IRVING — The Big 12 stood tall this week.
OK, the members stood together. For this league, troubled with perception problems as well as inter-league strife with destabilizing comments from two of its university presidents, that collective stance represents progress. For now.
And if you believe the campfire kumbaya scenario that commissioner Bob Bowlsby and league board of directors chairman Kirk Schulz portrayed in the two days of meetings here, the Big 12 also stands together with a bright future, David Boren’s and G. Gordon Gee’s splintering recent remarks notwithstanding. That’s what Big 12 fans should take from these gab sessions at the league’s office in Irving.
“I think there’s a unanimity among the 10 schools,” Schulz said. “We’re ready to do what we need to make sure the conference is strong. We’ve come a long way in six months. If we’re committed to the strength and stability of the conference, then it becomes tactical.”
It’s clear the majority in the Big 12 room wanted some to change their tactics.
Boren and Gee, the rest of the league insinuated, pipe down. Neither spoke Friday afterward. Neither did Texas President Gregory L. Fenves. The conference fathers desperately want to paint a picture that they’re all getting along, at least for the time being.
Asked about the perception the league is weak and unstable, an irritated Schulz said, “Frankly, it drives me bananas, all the talk about instability. I don’t necessarily understand why it’s out there.”
Well, he might consider looking south to Norman, for starters.
However, the league is much more stable than it may appear from the outside.
It got a team in the second College Football Playoff after almost getting two in the football Final Four in 2014. Texas Tech’s Kirby Hocutt now chairs the CFP selection committee. The Big 12’s killing it in basketball, although March will reveal a lot, and that hasn’t been the Big 12’s favorite month. It had the biggest distribution of money of any of the Power 5 conferences, but that status will change in the coming months. Its 10 members have big shares of a big pie, but their collective voice has been diminished, at least partly by their own doing. Cue Boren’s remarks.
As for formal action, the league took none this week. Not so much as a straw vote. But they’re still fighting the image of a straw conference, which will almost certainly remain until they grow to 12 or more members or start winning championships in the major sports.
Everything is still on the table, but the table has been moved to the May/June meetings in Irving.
“All 10 CEOs are open to the idea of looking at the number of schools, a championship game and what a (league) network might look like,” Schulz said.
They discussed expansion, but heard no report from the “composition committee” made up of Oklahoma President David Boren, West Virginia’s Gee and Baylor’s Ken Starr. Bowlsby said no individual school candidates were ever discussed in the four-hour meeting Friday. The leaders are so emphatic about their so-called contentment that they won’t even call it an expansion committee, even correcting a reporter who used that phrase.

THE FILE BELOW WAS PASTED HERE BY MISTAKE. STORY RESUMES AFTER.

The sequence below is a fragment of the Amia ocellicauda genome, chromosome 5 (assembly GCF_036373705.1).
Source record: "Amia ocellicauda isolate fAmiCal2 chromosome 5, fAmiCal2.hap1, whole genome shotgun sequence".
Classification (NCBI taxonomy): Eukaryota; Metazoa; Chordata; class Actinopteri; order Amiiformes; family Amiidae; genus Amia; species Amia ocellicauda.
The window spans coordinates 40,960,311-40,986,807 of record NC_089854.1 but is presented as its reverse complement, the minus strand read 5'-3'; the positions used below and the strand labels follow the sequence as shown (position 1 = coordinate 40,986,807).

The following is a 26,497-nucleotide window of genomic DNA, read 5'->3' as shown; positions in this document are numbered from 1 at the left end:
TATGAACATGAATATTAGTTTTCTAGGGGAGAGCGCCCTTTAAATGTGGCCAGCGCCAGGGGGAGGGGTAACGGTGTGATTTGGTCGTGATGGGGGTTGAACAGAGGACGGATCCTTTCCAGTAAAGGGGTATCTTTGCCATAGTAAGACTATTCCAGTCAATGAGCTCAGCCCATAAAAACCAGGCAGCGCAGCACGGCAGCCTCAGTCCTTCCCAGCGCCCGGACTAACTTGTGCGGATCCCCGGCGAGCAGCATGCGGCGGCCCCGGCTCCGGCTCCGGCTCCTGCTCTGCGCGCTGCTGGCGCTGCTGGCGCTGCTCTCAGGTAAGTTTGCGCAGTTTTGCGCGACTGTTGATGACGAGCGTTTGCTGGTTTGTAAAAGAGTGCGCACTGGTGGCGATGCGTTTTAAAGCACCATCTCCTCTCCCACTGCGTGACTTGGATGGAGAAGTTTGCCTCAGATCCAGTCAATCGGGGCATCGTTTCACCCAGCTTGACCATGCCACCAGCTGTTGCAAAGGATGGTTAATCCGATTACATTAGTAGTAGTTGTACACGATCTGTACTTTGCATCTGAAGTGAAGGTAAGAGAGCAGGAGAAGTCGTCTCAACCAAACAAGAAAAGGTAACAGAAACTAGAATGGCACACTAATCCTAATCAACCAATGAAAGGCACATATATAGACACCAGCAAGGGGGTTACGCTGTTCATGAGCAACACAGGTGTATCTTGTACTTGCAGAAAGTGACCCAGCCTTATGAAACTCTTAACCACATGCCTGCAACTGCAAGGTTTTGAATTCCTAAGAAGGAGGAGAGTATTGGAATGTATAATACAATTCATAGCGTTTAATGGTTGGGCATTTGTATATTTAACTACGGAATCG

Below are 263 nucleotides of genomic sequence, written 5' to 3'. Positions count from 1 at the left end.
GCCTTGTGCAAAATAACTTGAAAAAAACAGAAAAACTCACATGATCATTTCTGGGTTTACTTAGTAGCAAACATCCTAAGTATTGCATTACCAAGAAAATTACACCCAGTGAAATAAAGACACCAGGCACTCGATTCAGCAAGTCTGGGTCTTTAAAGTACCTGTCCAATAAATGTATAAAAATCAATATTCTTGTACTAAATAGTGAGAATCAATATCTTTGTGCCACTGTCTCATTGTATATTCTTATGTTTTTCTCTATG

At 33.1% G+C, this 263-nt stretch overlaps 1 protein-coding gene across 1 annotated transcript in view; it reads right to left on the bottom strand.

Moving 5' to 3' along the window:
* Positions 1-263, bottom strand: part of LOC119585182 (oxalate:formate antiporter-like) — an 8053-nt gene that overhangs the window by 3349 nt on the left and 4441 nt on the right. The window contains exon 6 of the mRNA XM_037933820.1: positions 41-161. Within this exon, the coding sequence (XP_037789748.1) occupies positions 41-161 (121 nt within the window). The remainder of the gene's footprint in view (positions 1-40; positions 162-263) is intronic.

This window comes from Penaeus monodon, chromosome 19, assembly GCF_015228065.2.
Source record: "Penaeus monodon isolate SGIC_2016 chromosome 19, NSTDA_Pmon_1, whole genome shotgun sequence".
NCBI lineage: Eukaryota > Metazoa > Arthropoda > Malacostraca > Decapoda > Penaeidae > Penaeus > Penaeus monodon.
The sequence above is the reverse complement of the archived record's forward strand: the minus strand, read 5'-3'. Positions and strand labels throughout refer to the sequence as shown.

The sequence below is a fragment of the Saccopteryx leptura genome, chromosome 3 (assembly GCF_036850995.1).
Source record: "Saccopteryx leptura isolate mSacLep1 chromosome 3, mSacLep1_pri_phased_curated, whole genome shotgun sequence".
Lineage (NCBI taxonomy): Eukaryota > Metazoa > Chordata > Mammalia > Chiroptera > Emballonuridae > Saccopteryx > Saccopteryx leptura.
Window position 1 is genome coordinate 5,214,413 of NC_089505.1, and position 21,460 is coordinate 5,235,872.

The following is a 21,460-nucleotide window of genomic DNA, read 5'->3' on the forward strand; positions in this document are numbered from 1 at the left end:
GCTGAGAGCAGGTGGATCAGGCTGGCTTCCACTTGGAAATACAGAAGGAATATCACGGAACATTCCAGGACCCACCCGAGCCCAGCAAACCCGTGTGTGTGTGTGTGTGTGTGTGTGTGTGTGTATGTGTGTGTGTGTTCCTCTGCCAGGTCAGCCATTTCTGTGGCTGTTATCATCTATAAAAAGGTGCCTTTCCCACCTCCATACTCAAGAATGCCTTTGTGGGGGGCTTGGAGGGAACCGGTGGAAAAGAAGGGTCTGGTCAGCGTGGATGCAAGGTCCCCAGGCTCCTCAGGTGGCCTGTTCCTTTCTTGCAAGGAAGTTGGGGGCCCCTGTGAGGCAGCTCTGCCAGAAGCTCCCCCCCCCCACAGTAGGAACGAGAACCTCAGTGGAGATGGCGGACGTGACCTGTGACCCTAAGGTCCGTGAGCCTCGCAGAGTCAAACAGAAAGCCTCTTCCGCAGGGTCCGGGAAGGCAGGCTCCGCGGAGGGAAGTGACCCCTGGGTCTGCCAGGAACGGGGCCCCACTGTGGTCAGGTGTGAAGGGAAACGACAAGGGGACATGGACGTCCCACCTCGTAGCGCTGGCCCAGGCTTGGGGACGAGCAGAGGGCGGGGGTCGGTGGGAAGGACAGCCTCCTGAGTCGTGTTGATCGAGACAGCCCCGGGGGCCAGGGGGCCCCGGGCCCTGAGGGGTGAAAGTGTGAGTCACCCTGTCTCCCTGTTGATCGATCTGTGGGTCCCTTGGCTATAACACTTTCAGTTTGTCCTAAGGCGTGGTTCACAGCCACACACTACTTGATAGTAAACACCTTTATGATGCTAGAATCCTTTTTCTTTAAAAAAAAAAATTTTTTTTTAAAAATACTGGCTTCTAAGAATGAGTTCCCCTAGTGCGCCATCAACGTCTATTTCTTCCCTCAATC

Schulz said the 10 presidents of the Big 12 schools — actually TCU has a chancellor, and Oklahoma State and Kansas sent general counsel proxies — went around the table and gave their opinions, none of which was shared with the media.
Boren ducked out and declined requests for interviews, deferring to the conference leadership. But he has been outspoken in the last months, including nine days ago with an hour-long impromptu session after the school’s board of regents meeting.
He talked of being tired of being “the little brother” to the other Power 5 conferences by being smaller. He’s talked of a league being “psychologically disadvantaged.” He’s touted a championship football game, wants to add two more teams and favors a league-wide network.
All are still possible. And none of that is possible. The Big 12 Network might be the least likely because it would call for Texas to fold its lucrative Longhorn Network into a conference plan and probably be reimbursed for its annual take of $15 million. All the other nine schools have third-tier rights of their own, but nothing close to Texas’ income. Asked how much money Kansas State makes off its network, Schulz deadpanned, “We make tens of dollars.”
One athletic director told the American-Statesman this week that “we have to protect the brand. And our biggest brands are Texas and Oklahoma.”
One of those doesn’t seem all that protected these days.
Schulz, however, put it best.
“If you’re having a family argument, is it better to do it at Applebee’s or at home?” Schulz said. “I think we’re at a point where we decided today that, when we have the family arguments, we’re going to do it at home with the door shut.”
The door’s still open for a title game as well as slightly ajar for a league-wide TV network and a bigger conference through expansion. And so long as Boren and Gee stay mum, the door’s not coming off its hinges.